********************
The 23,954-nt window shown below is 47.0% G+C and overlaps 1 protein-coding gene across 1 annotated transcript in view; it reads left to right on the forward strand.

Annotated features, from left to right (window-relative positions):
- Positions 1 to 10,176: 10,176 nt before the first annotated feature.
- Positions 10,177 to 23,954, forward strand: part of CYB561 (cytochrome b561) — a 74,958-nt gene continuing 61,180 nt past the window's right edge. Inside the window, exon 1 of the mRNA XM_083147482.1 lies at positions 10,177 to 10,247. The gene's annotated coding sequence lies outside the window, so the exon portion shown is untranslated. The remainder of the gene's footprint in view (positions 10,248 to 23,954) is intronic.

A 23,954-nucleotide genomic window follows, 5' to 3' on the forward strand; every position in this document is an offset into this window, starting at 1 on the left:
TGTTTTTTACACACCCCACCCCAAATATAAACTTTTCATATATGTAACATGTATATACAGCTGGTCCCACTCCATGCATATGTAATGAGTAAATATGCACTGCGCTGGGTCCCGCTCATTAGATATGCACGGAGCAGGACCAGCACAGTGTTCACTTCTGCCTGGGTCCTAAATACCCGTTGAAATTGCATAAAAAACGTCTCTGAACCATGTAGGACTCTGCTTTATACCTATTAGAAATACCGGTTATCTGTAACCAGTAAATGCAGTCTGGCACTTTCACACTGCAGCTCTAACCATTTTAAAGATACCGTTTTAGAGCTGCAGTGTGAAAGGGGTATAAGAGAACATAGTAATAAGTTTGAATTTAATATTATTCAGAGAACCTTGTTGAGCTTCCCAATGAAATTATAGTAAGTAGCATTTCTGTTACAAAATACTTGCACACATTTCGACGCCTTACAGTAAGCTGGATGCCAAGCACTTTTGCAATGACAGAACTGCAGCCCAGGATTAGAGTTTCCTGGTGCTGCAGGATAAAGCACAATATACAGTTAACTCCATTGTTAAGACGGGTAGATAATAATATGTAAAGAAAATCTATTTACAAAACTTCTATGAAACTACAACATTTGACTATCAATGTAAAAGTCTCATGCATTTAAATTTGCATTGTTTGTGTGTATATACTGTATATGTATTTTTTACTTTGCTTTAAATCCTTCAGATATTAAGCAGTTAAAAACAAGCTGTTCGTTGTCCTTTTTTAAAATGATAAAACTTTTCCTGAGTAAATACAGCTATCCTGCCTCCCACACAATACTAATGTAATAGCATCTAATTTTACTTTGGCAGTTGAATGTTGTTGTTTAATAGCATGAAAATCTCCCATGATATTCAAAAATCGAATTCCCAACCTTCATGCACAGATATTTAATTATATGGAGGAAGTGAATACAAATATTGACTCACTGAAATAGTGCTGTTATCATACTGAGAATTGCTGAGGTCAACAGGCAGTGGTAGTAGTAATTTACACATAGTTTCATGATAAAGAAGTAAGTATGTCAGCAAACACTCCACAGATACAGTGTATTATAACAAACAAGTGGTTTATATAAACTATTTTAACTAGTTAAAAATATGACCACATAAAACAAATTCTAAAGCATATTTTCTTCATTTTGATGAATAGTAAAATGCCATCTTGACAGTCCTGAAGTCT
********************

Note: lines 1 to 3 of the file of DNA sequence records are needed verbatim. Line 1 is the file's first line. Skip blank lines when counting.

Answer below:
The 23,954-nt window shown below is 47.0% G+C and overlaps 1 protein-coding gene across 1 annotated transcript in view; it reads left to right on the forward strand.

Annotated features, from left to right (window-relative positions):
- Positions 1 to 10,176: 10,176 nt before the first annotated feature.